Approximately 60% to 65% of the biogas produced is CH4. More than 90% of the biogas is composed of methane and CO2. The digested manure retains nearly all of its nitrogen (N), phosphorous (P), and potassium (K) content.

Energy production through anaerobic digestion minimizes the natural emission of methane, which has a far bigger global warming potential than CO2 emissions. For a particular quantity of biogas containing 65% CH4, the heating value is roughly 600 BTU/ft3.

As you will remember, British Thermal Unit (BTU) is the heat needed to elevate 1 lb. of water 1°F and BTU = 252 calories.

To give an example, 1,000 ft3 of biogas containing 65% CH4 has roughly the same energy content as 600 ft3 of natural gas, 6.6 gals of propane, and 4.7 gals of gasoline.

There are many other benefits to using manure as a biomass feedstock. These include reducing odor, pathogens, and fly problems associated with manure storage, while also providing a source of renewable energy.

Wet waste

Wet waste is any organic matter that contains a high percentage of water. It can come from food processing, animal rendering, or municipal solid waste.

Wet waste generally has a lower energy content than dry biomass because of the water content. However, it can still be used to produce energy.

For a biomass feedstock to qualify as wet waste, its moisture content should be above 0.8 kg/kg-wet. This threshold is calculated by comparing water evaporation heat with biomass heating value.

When the moisture level is above 0.8 kg/kg-wet, the energy required to evaporate the water is more than the available energy in the biomass. This makes it uneconomical to use wet waste as fuel.

However, there are some technologies that can be used to convert wet waste into biomass fuel. These include anaerobic digestion, fermentation, and pyrolysis. Some of the great examples of wet waste are algae, sewage sludge, and certain food waste.

Algae as biofuels include microalgae, macroalgae (seaweed), and cyanobacteria (previously called “blue-green algae”). Many use sunshine and nutrients to build biomass that may be turned into biofuels and other products.

Depending on the strain, algae can grow on the fresh, salty, or brackish surfaces, ground, or seawater.

Also, they can grow in treated industrial wastewater, municipal, agricultural, or aquaculture wastewater, or produced water from oil and gas drilling.

Wood and wood waste

Wood is solid biomass that can be used for energy. It has a high carbon content and is renewable considering that it is derived using sustainable forestry practices.

Wood waste is any solid organic matter that is derived from wood. It can come from sawmills, construction, and demolition.

Some of the great examples of wood-based biomass are sawdust, wood chips, and bark, construction & demolition of wood debris, forest residues, landscaping trimmings, and paper mill sludge.

demolition Wood waste

Wood-based biomass generally has a high energy content and low moisture content. This makes it a good choice for fuel. Wood-based biomass can be used to produce energy through combustion, gasification, and pyrolysis.

Landfill gas

Landfill gas is also known as biogas a type of biogas that is produced by decomposition or thermochemical conversion of biomass. The process occurs in the absence of oxygen, which is why it is also called anaerobic digestion.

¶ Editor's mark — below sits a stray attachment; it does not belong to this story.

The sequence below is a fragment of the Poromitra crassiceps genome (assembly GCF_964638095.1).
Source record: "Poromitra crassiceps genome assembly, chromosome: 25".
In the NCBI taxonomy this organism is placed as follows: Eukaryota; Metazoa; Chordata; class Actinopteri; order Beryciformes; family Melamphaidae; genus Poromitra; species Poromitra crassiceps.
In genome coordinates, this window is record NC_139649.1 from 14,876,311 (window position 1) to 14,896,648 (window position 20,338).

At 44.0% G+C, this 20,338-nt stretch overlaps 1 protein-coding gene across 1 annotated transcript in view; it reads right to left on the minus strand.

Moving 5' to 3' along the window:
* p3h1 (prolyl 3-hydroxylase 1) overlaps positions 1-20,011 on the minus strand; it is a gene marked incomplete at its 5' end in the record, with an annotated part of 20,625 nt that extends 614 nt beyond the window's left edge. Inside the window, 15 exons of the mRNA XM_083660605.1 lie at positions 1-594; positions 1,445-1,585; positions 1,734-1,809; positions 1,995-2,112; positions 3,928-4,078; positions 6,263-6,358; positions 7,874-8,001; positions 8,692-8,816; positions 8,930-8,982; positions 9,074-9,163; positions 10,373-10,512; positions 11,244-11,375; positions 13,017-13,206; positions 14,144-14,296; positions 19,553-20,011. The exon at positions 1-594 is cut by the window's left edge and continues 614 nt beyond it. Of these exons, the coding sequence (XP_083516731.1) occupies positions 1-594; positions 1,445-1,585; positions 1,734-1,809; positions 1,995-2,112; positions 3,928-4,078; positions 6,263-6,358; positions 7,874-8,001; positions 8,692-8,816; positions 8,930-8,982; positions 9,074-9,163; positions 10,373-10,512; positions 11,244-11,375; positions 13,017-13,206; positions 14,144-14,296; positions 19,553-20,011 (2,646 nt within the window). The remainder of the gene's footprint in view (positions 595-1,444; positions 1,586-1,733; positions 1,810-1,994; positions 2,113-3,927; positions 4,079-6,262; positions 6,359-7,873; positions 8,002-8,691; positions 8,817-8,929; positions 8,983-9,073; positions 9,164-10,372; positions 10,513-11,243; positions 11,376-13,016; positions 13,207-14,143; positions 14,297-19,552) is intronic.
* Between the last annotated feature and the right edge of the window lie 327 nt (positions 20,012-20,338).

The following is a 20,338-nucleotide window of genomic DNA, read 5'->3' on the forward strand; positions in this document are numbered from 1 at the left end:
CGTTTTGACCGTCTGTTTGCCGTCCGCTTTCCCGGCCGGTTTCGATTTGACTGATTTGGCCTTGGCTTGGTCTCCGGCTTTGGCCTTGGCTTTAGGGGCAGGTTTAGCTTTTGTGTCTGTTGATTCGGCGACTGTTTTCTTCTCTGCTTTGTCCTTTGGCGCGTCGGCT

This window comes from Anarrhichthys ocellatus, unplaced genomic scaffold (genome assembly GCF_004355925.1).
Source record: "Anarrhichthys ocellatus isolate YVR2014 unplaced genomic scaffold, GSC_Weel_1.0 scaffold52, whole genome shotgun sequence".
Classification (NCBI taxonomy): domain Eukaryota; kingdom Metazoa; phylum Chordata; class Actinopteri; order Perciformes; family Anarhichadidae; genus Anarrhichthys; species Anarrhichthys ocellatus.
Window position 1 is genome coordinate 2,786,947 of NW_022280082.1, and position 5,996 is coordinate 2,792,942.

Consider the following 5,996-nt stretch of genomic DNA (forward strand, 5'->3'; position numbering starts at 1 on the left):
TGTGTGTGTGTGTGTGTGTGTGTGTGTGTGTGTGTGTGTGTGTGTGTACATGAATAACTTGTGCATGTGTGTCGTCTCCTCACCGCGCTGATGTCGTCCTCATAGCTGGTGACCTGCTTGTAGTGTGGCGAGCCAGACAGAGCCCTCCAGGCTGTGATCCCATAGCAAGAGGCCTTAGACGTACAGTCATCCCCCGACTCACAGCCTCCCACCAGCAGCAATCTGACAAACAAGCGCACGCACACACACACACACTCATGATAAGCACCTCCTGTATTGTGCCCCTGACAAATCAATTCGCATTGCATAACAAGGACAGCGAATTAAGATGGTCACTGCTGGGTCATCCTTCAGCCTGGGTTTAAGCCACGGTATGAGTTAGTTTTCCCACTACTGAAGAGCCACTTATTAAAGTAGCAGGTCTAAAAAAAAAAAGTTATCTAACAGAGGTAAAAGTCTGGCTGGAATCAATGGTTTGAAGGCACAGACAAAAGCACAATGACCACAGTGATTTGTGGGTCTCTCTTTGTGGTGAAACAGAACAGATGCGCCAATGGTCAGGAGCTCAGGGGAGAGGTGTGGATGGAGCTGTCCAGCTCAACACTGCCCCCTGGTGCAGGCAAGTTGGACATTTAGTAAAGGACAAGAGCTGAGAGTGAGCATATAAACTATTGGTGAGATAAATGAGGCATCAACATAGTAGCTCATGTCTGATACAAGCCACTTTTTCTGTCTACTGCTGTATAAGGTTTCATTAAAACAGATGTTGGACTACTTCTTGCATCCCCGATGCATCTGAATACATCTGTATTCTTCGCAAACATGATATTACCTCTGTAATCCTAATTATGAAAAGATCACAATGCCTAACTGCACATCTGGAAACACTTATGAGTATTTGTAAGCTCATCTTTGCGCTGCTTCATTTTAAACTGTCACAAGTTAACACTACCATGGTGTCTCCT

Mechanical system to capture landfill gas

When the organic matter decomposes it produces approximately 50-60% methane and 40-50% carbon dioxide. It also creates CO2, water vapor, and other trace gases.

Landfill gas can be used as-is or processed to remove CO2 and other gases similar to natural gas.

Landfill gas is typically concentrated in the areas with the highest organic waste density. The gas migrates through the landfill and is collected using a series of pipes. The gas is then transported to a central point where it can be used or processed.

Processing landfill gas typically involves removing CO and other contaminants to produce a methane-rich gas that can be used as fuel. The methane in the gas can also be used to generate electricity or heat.

One great benefit of using landfill gas is that it can help reduce greenhouse gas emissions. Because the gas naturally occurs when organic matter decomposes, using it as fuel can help release fewer greenhouse gases into the atmosphere.

Another benefit is that it can help extend the life of a landfill. By using the gas, there is less organic matter available to decompose, which can help extend the life of the landfill.

Landfills, if not properly managed, can result in tragic accidents due to the compression of methane gas. By utilizing this methane gas, we can not only reduce greenhouse gas emissions but also help to extend the life and security of landfills.

Dedicated Energy Crops

Dedicated energy crops are non-food crops that are grown for the specific purpose of being used as biomass feedstock. These crops are usually more efficient at converting solar energy into biomass than food crops.

miscanthus giganteus - biomass crop
miscanthus giganteus – biomass crop

Dedicated energy crops are planted on marginal land that is not suitable for food crops and can be harvested more frequently than food crops.

There are two types of dedicated energy crops:

Short-rotation woody crops (SRWC): trees that are grown for a period of three to seven years and then harvested. Examples of SRWCs include willow, poplar, and eucalyptus.

Herbaceous energy crops: plants that are grown for one to three years and then harvested. Examples of herbaceous energy crops include switchgrass, miscanthus, and sorghum.

There are many benefits to using dedicated energy crops. They can help reduce dependency on fossil fuels, create jobs in the agricultural sector, and improve air quality.

This category of biomass is considered to be more sustainable than other types of biomass is the researched type of biomass.

Because it allows for the growth of new plants, uses non-arable land, and can be harvested more frequently, it is considered to have a smaller impact on the environment.